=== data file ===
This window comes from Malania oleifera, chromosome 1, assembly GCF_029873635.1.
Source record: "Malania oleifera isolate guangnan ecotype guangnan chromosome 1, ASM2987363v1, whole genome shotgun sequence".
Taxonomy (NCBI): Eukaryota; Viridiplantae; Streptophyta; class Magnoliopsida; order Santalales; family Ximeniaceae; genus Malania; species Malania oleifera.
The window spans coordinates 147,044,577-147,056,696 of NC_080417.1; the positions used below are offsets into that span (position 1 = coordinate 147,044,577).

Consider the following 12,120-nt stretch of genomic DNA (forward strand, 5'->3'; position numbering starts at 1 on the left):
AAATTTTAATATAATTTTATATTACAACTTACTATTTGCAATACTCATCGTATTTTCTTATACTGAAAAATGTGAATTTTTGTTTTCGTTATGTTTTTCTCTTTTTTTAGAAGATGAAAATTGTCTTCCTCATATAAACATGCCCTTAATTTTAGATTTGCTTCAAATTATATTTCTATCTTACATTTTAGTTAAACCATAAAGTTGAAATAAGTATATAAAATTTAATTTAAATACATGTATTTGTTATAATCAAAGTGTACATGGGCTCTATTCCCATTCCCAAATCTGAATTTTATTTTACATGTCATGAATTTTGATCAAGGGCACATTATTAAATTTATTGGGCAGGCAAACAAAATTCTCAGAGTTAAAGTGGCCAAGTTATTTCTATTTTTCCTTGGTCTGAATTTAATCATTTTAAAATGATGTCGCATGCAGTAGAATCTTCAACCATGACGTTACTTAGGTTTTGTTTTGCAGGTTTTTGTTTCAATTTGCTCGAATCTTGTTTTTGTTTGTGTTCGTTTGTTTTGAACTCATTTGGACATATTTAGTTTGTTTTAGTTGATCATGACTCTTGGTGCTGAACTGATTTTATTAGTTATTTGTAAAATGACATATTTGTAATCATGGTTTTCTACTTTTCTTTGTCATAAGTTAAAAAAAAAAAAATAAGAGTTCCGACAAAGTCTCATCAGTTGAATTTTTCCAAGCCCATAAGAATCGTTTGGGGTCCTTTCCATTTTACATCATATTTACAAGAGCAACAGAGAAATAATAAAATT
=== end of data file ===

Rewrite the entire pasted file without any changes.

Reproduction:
This window comes from Malania oleifera, chromosome 1, assembly GCF_029873635.1.
Source record: "Malania oleifera isolate guangnan ecotype guangnan chromosome 1, ASM2987363v1, whole genome shotgun sequence".
Taxonomy (NCBI): Eukaryota; Viridiplantae; Streptophyta; class Magnoliopsida; order Santalales; family Ximeniaceae; genus Malania; species Malania oleifera.
The window spans coordinates 147,044,577-147,056,696 of NC_080417.1; the positions used below are offsets into that span (position 1 = coordinate 147,044,577).

Consider the following 12,120-nt stretch of genomic DNA (forward strand, 5'->3'; position numbering starts at 1 on the left):
AAATTTTAATATAATTTTATATTACAACTTACTATTTGCAATACTCATCGTATTTTCTTATACTGAAAAATGTGAATTTTTGTTTTCGTTATGTTTTTCTCTTTTTTTAGAAGATGAAAATTGTCTTCCTCATATAAACATGCCCTTAATTTTAGATTTGCTTCAAATTATATTTCTATCTTACATTTTAGTTAAACCATAAAGTTGAAATAAGTATATAAAATTTAATTTAAATACATGTATTTGTTATAATCAAAGTGTACATGGGCTCTATTCCCATTCCCAAATCTGAATTTTATTTTACATGTCATGAATTTTGATCAAGGGCACATTATTAAATTTATTGGGCAGGCAAACAAAATTCTCAGAGTTAAAGTGGCCAAGTTATTTCTATTTTTCCTTGGTCTGAATTTAATCATTTTAAAATGATGTCGCATGCAGTAGAATCTTCAACCATGACGTTACTTAGGTTTTGTTTTGCAGGTTTTTGTTTCAATTTGCTCGAATCTTGTTTTTGTTTGTGTTCGTTTGTTTTGAACTCATTTGGACATATTTAGTTTGTTTTAGTTGATCATGACTCTTGGTGCTGAACTGATTTTATTAGTTATTTGTAAAATGACATATTTGTAATCATGGTTTTCTACTTTTCTTTGTCATAAGTTAAAAAAAAAAAAATAAGAGTTCCGACAAAGTCTCATCAGTTGAATTTTTCCAAGCCCATAAGAATCGTTTGGGGTCCTTTCCATTTTACATCATATTTACAAGAGCAACAGAGAAATAATAAAATT